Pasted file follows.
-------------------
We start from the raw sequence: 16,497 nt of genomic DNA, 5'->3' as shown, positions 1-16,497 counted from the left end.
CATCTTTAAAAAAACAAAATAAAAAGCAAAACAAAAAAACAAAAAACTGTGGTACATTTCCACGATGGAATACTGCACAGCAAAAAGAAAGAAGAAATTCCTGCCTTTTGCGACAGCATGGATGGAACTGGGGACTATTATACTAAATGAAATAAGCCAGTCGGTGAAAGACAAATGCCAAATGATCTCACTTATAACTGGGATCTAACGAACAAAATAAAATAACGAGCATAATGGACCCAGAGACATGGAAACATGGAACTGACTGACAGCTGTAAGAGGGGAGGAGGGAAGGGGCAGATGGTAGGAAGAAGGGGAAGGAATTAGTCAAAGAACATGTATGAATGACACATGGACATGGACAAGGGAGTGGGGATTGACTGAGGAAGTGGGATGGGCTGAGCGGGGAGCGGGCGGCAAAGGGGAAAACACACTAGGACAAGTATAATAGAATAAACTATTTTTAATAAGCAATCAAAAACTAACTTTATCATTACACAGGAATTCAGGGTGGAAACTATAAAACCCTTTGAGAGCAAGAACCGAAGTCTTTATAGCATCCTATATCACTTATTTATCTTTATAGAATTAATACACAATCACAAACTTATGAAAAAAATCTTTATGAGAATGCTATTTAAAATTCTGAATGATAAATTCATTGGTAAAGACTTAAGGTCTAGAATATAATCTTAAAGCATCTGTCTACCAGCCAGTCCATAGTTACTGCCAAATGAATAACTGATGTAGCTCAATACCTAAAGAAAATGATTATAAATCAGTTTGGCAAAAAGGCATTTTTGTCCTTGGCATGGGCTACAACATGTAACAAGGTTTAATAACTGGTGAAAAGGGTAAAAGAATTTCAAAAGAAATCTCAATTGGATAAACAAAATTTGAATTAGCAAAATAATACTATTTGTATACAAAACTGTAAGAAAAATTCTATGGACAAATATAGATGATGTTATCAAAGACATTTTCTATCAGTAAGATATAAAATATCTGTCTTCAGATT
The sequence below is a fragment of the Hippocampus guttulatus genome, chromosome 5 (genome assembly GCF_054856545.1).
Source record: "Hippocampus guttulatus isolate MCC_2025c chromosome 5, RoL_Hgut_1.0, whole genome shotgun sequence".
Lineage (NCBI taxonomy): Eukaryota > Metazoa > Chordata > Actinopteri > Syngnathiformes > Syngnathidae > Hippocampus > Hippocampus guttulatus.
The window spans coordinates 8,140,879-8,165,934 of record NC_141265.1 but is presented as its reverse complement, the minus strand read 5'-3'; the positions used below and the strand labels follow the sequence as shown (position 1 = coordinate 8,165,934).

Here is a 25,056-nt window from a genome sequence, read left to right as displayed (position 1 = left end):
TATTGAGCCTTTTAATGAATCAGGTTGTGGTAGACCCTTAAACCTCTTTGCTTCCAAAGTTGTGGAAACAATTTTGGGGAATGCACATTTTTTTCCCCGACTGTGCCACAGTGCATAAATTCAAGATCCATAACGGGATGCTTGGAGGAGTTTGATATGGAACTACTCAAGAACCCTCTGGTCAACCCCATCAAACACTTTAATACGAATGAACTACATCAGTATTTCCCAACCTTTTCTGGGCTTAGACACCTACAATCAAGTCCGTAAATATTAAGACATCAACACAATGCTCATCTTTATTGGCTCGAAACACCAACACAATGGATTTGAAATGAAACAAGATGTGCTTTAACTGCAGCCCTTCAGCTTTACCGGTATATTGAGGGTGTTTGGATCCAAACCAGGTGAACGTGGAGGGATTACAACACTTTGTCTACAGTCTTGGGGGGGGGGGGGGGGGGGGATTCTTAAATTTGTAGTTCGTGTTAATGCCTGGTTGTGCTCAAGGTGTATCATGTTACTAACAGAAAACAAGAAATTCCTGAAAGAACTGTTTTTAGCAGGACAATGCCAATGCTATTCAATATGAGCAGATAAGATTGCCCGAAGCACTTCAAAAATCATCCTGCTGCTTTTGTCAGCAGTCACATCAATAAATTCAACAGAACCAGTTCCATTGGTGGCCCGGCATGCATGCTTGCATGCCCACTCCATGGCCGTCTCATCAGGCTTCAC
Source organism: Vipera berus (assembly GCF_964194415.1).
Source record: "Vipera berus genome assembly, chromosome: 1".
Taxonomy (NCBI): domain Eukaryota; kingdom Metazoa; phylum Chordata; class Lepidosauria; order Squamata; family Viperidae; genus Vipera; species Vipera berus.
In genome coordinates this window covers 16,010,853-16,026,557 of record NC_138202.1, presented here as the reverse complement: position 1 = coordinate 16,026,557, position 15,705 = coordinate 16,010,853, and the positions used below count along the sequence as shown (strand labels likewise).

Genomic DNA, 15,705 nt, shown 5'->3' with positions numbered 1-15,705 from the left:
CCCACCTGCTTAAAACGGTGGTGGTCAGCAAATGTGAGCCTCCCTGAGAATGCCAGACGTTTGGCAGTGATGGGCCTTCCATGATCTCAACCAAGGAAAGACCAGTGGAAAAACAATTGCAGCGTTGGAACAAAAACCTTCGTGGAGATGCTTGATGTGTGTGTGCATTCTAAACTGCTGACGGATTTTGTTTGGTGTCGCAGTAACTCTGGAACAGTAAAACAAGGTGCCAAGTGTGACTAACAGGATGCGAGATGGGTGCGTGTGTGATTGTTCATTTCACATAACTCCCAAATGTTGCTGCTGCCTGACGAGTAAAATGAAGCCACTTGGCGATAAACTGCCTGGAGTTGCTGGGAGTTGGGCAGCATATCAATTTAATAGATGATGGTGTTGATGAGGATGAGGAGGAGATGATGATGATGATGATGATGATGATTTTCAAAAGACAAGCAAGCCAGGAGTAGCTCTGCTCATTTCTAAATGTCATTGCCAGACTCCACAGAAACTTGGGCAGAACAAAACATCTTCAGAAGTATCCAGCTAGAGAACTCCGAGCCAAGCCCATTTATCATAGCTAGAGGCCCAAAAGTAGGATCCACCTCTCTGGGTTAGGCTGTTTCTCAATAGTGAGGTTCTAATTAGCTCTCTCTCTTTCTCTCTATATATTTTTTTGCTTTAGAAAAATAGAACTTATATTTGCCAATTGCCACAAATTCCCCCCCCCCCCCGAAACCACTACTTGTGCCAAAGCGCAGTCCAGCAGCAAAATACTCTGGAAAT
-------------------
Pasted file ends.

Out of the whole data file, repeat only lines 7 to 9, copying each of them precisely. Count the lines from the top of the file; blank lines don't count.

Here is a 25,056-nt window from a genome sequence, read left to right as displayed (position 1 = left end):
TATTGAGCCTTTTAATGAATCAGGTTGTGGTAGACCCTTAAACCTCTTTGCTTCCAAAGTTGTGGAAACAATTTTGGGGAATGCACATTTTTTTCCCCGACTGTGCCACAGTGCATAAATTCAAGATCCATAACGGGATGCTTGGAGGAGTTTGATATGGAACTACTCAAGAACCCTCTGGTCAACCCCATCAAACACTTTAATACGAATGAACTACATCAGTATTTCCCAACCTTTTCTGGGCTTAGACACCTACAATCAAGTCCGTAAATATTAAGACATCAACACAATGCTCATCTTTATTGGCTCGAAACACCAACACAATGGATTTGAAATGAAACAAGATGTGCTTTAACTGCAGCCCTTCAGCTTTACCGGTATATTGAGGGTGTTTGGATCCAAACCAGGTGAACGTGGAGGGATTACAACACTTTGTCTACAGTCTTGGGGGGGGGGGGGGGGGGGGATTCTTAAATTTGTAGTTCGTGTTAATGCCTGGTTGTGCTCAAGGTGTATCATGTTACTAACAGAAAACAAGAAATTCCTGAAAGAACTGTTTTTAGCAGGACAATGCCAATGCTATTCAATATGAGCAGATAAGATTGCCCGAAGCACTTCAAAAATCATCCTGCTGCTTTTGTCAGCAGTCACATCAATAAATTCAACAGAACCAGTTCCATTGGTGGCCCGGCATGCATGCTTGCATGCCCACTCCATGGCCGTCTCATCAGGCTTCAC
Source organism: Vipera berus (assembly GCF_964194415.1).